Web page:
COVID-19 second wave more severe on local firms than first

The economic impact of the second wave of the COVID-19 pandemic, has been more severe on Myanmar businesses than the first wave, according to the World Bank’s latest firm-level survey. The latest survey, the fourth in a series of eight surveys planned, was conducted in September and covered a nationally representative sample of 500 firms. The survey, which covers the second wave of COVID-19 and re-introduction of stay-at-home orders that started initially in Rakhine in late August and then in Yangon in early September, found that local firms were not well-prepared to withstand the second wave. Of those surveyed, 66 percent reported that they were not ready, and agricultural, micro and smaller firms were founded to be the least prepared.

On average, 83pc of firms in Myanmar reported a negative impact on their businesses, an increase from the 75pc reported in August. Firms of all sizes experienced a rise in temporary closures in September after the government imposed stay-at-home orders on businesses in Yangon. As compared to August, all sectors except those in agriculture, saw a rise in business closures. As people have lower incomes, spending has declined and consumer demand has fallen. As a result, there are more difficulties for businesses. It will take time for the country’s economy to recover. That efforts are needed to rebuild entire supply chains using resources in the country, from raw material to finished products, to meet the needs of the domestic market and to increase export capacity to foreign markets. Reducing in sales remains the number one concern of firms surveyed, more so far smaller firms than larger ones.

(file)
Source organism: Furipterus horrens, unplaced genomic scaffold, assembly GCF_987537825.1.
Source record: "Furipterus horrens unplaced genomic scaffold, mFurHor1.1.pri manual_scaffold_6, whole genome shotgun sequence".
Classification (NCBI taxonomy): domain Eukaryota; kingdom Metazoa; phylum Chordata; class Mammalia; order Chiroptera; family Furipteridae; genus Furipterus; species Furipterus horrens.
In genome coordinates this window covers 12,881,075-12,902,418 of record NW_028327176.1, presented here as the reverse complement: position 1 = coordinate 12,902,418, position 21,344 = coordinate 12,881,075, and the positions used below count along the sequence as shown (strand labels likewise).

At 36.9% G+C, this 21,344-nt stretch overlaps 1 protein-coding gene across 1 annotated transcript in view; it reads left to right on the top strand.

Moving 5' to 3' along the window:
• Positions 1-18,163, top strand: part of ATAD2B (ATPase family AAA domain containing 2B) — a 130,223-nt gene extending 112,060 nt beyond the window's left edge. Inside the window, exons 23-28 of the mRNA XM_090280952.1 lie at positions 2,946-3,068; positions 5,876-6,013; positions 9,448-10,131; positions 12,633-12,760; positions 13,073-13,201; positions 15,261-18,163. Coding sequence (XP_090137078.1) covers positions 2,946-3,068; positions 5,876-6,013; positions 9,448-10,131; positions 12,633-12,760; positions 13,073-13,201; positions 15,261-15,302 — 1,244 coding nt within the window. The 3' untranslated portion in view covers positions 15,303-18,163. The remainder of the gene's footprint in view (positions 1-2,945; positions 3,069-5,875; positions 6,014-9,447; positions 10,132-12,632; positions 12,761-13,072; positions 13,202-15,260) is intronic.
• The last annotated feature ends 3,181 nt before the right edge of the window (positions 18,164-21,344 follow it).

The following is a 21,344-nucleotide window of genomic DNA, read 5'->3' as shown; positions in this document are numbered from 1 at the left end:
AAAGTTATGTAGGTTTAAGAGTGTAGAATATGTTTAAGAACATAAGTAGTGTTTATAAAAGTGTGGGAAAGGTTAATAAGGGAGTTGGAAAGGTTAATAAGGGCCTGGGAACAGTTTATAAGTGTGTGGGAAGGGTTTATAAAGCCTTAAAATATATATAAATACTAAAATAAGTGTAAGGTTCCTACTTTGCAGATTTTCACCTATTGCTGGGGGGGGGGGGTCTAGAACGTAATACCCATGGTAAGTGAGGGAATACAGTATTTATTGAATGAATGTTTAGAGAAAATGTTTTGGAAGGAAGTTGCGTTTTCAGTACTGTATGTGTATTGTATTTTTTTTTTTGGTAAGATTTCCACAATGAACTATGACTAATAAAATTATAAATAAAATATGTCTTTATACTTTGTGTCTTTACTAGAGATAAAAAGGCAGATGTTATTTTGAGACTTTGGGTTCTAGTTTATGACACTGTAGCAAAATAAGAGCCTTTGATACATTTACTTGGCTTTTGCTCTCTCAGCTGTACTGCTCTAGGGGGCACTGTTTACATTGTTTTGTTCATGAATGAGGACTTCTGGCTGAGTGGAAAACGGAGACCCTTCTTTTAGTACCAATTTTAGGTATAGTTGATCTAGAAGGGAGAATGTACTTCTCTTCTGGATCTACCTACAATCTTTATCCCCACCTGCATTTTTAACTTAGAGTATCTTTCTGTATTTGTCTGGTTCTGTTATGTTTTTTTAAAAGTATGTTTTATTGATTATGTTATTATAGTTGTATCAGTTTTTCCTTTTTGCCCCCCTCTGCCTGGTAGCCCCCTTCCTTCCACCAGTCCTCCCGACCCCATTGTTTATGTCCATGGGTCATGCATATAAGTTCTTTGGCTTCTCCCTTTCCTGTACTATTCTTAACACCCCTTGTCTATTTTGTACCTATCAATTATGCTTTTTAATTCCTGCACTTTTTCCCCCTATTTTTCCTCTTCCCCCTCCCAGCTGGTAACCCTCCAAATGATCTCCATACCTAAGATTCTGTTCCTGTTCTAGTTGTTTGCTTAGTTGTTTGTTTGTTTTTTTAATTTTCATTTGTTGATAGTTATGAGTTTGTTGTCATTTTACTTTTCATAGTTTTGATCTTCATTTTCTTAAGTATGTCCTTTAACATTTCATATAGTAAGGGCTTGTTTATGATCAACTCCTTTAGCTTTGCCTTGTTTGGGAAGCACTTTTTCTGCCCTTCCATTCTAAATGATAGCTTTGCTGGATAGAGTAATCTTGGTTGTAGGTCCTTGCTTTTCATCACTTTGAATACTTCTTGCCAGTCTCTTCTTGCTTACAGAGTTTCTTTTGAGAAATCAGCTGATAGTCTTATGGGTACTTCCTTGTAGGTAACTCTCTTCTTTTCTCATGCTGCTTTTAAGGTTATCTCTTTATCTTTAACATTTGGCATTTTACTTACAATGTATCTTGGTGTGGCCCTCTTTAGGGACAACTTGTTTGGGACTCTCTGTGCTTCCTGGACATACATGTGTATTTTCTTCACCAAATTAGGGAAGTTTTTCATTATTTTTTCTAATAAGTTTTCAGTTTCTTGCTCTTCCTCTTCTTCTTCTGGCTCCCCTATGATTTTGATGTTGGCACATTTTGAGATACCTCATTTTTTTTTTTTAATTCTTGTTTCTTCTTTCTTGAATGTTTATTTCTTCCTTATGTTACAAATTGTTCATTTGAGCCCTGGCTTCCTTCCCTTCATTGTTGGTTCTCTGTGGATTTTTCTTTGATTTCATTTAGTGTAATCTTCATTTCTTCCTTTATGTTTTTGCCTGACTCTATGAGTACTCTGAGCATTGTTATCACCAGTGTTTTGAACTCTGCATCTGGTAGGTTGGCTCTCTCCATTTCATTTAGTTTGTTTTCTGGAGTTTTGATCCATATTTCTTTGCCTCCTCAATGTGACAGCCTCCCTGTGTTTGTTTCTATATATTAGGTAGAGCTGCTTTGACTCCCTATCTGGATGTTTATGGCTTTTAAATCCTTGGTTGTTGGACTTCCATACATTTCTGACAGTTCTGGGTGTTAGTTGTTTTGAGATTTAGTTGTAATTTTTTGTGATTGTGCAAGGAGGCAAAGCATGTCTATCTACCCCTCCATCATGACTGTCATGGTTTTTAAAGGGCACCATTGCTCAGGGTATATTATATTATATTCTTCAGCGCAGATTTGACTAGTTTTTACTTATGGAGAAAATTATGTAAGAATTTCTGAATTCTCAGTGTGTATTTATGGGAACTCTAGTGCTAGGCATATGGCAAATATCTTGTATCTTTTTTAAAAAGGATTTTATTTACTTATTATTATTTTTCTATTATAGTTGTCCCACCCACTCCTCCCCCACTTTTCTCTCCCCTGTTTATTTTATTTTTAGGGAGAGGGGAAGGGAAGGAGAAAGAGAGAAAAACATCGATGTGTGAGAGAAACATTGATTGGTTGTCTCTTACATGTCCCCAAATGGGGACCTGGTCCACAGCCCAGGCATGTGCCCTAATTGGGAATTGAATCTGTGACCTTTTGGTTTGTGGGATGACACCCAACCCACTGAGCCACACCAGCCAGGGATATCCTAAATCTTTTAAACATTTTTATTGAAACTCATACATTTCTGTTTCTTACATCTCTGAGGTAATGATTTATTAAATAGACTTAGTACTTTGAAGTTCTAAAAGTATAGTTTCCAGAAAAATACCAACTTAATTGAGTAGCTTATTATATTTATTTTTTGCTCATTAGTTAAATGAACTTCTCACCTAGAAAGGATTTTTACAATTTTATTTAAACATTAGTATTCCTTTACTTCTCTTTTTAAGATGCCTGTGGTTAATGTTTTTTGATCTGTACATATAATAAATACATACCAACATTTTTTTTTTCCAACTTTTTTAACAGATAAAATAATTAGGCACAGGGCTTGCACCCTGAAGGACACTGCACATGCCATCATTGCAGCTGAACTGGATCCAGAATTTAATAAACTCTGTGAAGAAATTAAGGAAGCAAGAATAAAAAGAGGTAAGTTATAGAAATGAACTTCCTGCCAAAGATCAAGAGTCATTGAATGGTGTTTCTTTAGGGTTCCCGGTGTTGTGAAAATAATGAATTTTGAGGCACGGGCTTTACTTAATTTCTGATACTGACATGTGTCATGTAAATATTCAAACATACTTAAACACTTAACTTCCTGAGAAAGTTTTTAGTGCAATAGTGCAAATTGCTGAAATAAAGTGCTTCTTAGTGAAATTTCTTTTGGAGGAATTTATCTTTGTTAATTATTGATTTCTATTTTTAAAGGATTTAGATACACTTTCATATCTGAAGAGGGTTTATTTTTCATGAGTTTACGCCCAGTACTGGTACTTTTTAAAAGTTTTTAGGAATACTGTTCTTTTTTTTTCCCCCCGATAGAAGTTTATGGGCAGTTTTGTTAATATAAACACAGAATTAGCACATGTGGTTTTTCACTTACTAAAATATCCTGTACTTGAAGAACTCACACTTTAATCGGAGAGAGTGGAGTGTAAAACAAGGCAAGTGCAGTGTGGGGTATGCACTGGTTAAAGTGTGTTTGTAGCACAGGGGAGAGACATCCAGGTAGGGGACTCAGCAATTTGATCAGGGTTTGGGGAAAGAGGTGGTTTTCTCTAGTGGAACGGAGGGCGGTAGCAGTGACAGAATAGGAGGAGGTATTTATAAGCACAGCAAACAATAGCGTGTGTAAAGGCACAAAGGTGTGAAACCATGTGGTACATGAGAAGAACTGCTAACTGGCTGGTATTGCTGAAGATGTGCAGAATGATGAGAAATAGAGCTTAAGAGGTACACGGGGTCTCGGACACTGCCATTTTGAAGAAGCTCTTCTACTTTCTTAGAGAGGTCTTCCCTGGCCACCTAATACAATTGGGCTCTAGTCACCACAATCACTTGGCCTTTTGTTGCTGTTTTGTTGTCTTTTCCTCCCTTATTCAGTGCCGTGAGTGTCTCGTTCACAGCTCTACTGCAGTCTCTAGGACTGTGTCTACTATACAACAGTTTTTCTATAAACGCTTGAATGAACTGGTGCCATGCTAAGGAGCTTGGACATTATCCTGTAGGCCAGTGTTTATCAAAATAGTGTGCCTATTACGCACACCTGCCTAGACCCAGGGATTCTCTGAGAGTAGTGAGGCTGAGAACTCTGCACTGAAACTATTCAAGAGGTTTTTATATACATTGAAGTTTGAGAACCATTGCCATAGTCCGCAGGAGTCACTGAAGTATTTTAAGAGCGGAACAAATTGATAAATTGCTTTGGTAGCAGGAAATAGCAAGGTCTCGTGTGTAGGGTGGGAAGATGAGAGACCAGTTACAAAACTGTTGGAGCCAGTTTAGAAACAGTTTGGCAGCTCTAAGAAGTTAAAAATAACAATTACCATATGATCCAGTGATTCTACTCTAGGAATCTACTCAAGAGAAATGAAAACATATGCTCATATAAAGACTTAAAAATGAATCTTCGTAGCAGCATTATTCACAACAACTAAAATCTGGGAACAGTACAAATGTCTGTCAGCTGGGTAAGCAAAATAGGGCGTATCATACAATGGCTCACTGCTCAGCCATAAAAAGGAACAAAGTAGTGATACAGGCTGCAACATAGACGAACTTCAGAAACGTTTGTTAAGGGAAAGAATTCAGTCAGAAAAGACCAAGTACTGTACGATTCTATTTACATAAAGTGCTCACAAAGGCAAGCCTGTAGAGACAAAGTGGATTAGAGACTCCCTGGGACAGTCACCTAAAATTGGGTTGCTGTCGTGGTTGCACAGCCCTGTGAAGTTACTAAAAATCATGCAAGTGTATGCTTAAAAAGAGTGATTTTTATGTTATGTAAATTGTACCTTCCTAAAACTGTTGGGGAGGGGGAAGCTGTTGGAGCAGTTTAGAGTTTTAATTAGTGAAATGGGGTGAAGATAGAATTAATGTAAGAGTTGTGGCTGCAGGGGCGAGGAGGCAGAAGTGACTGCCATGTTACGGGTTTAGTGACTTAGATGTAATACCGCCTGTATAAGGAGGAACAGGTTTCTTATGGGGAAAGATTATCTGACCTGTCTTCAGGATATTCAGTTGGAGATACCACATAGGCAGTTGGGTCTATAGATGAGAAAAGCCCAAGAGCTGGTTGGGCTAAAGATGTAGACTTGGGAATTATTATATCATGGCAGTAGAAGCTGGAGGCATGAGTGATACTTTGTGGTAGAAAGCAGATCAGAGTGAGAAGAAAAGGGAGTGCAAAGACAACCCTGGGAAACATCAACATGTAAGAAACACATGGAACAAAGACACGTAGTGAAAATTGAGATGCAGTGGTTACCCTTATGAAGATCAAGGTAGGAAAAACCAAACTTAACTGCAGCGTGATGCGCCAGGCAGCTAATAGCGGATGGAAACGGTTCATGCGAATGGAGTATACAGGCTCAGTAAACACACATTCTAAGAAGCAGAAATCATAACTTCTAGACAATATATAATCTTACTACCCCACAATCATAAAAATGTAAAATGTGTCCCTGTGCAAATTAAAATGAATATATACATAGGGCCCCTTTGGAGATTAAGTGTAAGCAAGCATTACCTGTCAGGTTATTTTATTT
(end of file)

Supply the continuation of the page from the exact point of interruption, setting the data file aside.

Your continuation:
The share of firms reporting a reduction in sales in 93pc in September, a 12 percentage point increase from August. Issues related to capital appears to be a growing problem for a greater share of firms in September. There were more firms that filed for insolvency and bankruptcy, laid off workers and experienced difficulties with making payments on loans and credits facilities compared to before. In September, half of the surveyed firms in agriculture and about a third of retail and wholesale firms reported the likelihood of falling into arrears within the next three months. With the onset of the second wave, firms reported less confidence that they will remain open for business. Firms in September expressed less confidence regarding their likelihood of remaining operational in one month, compared to August.

Source: Myanmar Times

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